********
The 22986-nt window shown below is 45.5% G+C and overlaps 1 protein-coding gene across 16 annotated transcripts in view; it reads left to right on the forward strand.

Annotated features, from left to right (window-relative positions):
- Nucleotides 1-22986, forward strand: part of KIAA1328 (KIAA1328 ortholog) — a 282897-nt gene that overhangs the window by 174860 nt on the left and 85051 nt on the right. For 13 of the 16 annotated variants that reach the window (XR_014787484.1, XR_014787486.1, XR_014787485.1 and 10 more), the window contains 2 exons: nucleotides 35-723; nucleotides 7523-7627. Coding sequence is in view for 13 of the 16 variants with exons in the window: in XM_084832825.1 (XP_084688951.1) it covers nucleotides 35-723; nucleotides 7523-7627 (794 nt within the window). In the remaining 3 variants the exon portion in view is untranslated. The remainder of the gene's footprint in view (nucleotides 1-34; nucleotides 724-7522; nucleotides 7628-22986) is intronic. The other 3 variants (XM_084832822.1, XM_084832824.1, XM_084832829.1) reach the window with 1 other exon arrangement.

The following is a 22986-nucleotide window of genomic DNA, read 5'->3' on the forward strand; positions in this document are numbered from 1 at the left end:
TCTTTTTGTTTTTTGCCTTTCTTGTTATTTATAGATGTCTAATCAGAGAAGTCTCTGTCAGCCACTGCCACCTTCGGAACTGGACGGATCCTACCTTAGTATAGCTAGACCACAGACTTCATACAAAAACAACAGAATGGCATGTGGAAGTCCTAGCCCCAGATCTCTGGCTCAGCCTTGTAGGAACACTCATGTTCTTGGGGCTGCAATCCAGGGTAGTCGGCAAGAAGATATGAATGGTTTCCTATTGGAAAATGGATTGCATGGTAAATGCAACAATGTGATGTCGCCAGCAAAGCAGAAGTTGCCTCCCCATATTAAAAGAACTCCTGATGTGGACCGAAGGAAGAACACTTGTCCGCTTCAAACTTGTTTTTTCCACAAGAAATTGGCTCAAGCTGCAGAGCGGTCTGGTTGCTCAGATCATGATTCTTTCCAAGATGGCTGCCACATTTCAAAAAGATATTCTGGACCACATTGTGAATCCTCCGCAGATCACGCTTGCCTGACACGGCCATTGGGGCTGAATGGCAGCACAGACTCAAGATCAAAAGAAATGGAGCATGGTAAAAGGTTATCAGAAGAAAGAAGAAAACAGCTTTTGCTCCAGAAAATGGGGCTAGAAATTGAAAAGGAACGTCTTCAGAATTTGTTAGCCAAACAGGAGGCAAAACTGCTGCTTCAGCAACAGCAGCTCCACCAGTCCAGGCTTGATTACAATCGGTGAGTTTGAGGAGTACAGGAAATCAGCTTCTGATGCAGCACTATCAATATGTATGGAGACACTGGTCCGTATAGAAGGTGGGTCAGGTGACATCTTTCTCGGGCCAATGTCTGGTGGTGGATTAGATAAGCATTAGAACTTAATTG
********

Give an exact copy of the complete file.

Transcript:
The 22986-nt window shown below is 45.5% G+C and overlaps 1 protein-coding gene across 16 annotated transcripts in view; it reads left to right on the forward strand.

Annotated features, from left to right (window-relative positions):
- Nucleotides 1-22986, forward strand: part of KIAA1328 (KIAA1328 ortholog) — a 282897-nt gene that overhangs the window by 174860 nt on the left and 85051 nt on the right. For 13 of the 16 annotated variants that reach the window (XR_014787484.1, XR_014787486.1, XR_014787485.1 and 10 more), the window contains 2 exons: nucleotides 35-723; nucleotides 7523-7627. Coding sequence is in view for 13 of the 16 variants with exons in the window: in XM_084832825.1 (XP_084688951.1) it covers nucleotides 35-723; nucleotides 7523-7627 (794 nt within the window). In the remaining 3 variants the exon portion in view is untranslated. The remainder of the gene's footprint in view (nucleotides 1-34; nucleotides 724-7522; nucleotides 7628-22986) is intronic. The other 3 variants (XM_084832822.1, XM_084832824.1, XM_084832829.1) reach the window with 1 other exon arrangement.

The following is a 22986-nucleotide window of genomic DNA, read 5'->3' on the forward strand; positions in this document are numbered from 1 at the left end:
TCTTTTTGTTTTTTGCCTTTCTTGTTATTTATAGATGTCTAATCAGAGAAGTCTCTGTCAGCCACTGCCACCTTCGGAACTGGACGGATCCTACCTTAGTATAGCTAGACCACAGACTTCATACAAAAACAACAGAATGGCATGTGGAAGTCCTAGCCCCAGATCTCTGGCTCAGCCTTGTAGGAACACTCATGTTCTTGGGGCTGCAATCCAGGGTAGTCGGCAAGAAGATATGAATGGTTTCCTATTGGAAAATGGATTGCATGGTAAATGCAACAATGTGATGTCGCCAGCAAAGCAGAAGTTGCCTCCCCATATTAAAAGAACTCCTGATGTGGACCGAAGGAAGAACACTTGTCCGCTTCAAACTTGTTTTTTCCACAAGAAATTGGCTCAAGCTGCAGAGCGGTCTGGTTGCTCAGATCATGATTCTTTCCAAGATGGCTGCCACATTTCAAAAAGATATTCTGGACCACATTGTGAATCCTCCGCAGATCACGCTTGCCTGACACGGCCATTGGGGCTGAATGGCAGCACAGACTCAAGATCAAAAGAAATGGAGCATGGTAAAAGGTTATCAGAAGAAAGAAGAAAACAGCTTTTGCTCCAGAAAATGGGGCTAGAAATTGAAAAGGAACGTCTTCAGAATTTGTTAGCCAAACAGGAGGCAAAACTGCTGCTTCAGCAACAGCAGCTCCACCAGTCCAGGCTTGATTACAATCGGTGAGTTTGAGGAGTACAGGAAATCAGCTTCTGATGCAGCACTATCAATATGTATGGAGACACTGGTCCGTATAGAAGGTGGGTCAGGTGACATCTTTCTCGGGCCAATGTCTGGTGGTGGATTAGATAAGCATTAGAACTTAATTG